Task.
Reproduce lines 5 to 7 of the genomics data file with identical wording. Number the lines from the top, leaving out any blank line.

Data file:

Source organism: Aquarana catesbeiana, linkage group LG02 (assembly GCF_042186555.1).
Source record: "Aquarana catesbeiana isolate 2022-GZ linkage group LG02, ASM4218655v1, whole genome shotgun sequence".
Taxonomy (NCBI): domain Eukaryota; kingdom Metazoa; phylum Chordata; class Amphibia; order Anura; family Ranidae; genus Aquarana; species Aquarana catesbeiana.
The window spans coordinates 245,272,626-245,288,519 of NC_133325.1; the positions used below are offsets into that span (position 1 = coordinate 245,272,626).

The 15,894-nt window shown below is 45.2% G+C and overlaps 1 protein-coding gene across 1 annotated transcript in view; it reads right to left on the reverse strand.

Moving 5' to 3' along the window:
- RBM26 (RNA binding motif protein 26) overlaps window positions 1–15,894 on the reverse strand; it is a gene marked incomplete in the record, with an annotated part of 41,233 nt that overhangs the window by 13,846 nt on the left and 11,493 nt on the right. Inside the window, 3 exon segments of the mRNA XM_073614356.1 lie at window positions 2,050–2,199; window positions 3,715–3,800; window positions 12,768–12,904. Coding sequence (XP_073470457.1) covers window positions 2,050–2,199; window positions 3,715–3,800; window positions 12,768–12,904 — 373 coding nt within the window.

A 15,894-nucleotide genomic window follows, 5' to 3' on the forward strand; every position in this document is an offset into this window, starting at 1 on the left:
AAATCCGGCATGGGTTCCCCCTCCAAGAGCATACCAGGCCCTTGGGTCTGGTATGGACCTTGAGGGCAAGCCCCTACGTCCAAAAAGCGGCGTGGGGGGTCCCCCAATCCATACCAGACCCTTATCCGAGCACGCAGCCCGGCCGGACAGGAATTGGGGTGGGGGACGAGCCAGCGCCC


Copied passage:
The 15,894-nt window shown below is 45.2% G+C and overlaps 1 protein-coding gene across 1 annotated transcript in view; it reads right to left on the reverse strand.

Moving 5' to 3' along the window:
- RBM26 (RNA binding motif protein 26) overlaps window positions 1–15,894 on the reverse strand; it is a gene marked incomplete in the record, with an annotated part of 41,233 nt that overhangs the window by 13,846 nt on the left and 11,493 nt on the right. Inside the window, 3 exon segments of the mRNA XM_073614356.1 lie at window positions 2,050–2,199; window positions 3,715–3,800; window positions 12,768–12,904. Coding sequence (XP_073470457.1) covers window positions 2,050–2,199; window positions 3,715–3,800; window positions 12,768–12,904 — 373 coding nt within the window.